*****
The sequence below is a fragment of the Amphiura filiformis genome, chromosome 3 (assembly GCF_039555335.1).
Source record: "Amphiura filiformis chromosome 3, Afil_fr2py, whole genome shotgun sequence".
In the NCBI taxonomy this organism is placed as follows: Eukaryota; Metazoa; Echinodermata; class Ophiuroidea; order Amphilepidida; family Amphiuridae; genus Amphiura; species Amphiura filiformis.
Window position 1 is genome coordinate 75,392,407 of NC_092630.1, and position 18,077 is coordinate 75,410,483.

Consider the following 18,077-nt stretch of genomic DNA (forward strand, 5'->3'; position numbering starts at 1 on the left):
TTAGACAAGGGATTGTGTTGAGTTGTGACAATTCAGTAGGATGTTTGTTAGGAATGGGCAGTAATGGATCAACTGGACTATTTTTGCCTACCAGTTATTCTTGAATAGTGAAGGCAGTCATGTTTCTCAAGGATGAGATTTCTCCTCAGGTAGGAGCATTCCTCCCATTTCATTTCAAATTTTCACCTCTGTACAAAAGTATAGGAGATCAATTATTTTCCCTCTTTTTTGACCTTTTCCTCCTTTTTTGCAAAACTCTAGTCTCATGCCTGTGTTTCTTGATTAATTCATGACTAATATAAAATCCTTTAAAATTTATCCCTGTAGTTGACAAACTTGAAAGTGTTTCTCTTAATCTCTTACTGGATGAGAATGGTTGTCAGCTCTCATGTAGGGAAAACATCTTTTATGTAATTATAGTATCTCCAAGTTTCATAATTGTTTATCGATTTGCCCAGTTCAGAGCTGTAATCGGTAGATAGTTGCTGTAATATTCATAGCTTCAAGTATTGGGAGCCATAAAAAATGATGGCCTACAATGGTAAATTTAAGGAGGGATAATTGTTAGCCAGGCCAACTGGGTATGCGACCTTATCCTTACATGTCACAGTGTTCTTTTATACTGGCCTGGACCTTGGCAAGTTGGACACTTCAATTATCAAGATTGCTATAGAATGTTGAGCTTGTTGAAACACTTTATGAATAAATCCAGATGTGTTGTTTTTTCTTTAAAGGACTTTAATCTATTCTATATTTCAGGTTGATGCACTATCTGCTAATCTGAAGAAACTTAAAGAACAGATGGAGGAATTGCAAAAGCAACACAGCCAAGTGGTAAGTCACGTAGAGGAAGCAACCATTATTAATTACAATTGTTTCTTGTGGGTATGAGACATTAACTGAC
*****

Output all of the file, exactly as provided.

The sequence below is a fragment of the Amphiura filiformis genome, chromosome 3 (assembly GCF_039555335.1).
Source record: "Amphiura filiformis chromosome 3, Afil_fr2py, whole genome shotgun sequence".
In the NCBI taxonomy this organism is placed as follows: Eukaryota; Metazoa; Echinodermata; class Ophiuroidea; order Amphilepidida; family Amphiuridae; genus Amphiura; species Amphiura filiformis.
Window position 1 is genome coordinate 75,392,407 of NC_092630.1, and position 18,077 is coordinate 75,410,483.

Consider the following 18,077-nt stretch of genomic DNA (forward strand, 5'->3'; position numbering starts at 1 on the left):
TTAGACAAGGGATTGTGTTGAGTTGTGACAATTCAGTAGGATGTTTGTTAGGAATGGGCAGTAATGGATCAACTGGACTATTTTTGCCTACCAGTTATTCTTGAATAGTGAAGGCAGTCATGTTTCTCAAGGATGAGATTTCTCCTCAGGTAGGAGCATTCCTCCCATTTCATTTCAAATTTTCACCTCTGTACAAAAGTATAGGAGATCAATTATTTTCCCTCTTTTTTGACCTTTTCCTCCTTTTTTGCAAAACTCTAGTCTCATGCCTGTGTTTCTTGATTAATTCATGACTAATATAAAATCCTTTAAAATTTATCCCTGTAGTTGACAAACTTGAAAGTGTTTCTCTTAATCTCTTACTGGATGAGAATGGTTGTCAGCTCTCATGTAGGGAAAACATCTTTTATGTAATTATAGTATCTCCAAGTTTCATAATTGTTTATCGATTTGCCCAGTTCAGAGCTGTAATCGGTAGATAGTTGCTGTAATATTCATAGCTTCAAGTATTGGGAGCCATAAAAAATGATGGCCTACAATGGTAAATTTAAGGAGGGATAATTGTTAGCCAGGCCAACTGGGTATGCGACCTTATCCTTACATGTCACAGTGTTCTTTTATACTGGCCTGGACCTTGGCAAGTTGGACACTTCAATTATCAAGATTGCTATAGAATGTTGAGCTTGTTGAAACACTTTATGAATAAATCCAGATGTGTTGTTTTTTCTTTAAAGGACTTTAATCTATTCTATATTTCAGGTTGATGCACTATCTGCTAATCTGAAGAAACTTAAAGAACAGATGGAGGAATTGCAAAAGCAACACAGCCAAGTGGTAAGTCACGTAGAGGAAGCAACCATTATTAATTACAATTGTTTCTTGTGGGTATGAGACATTAACTGAC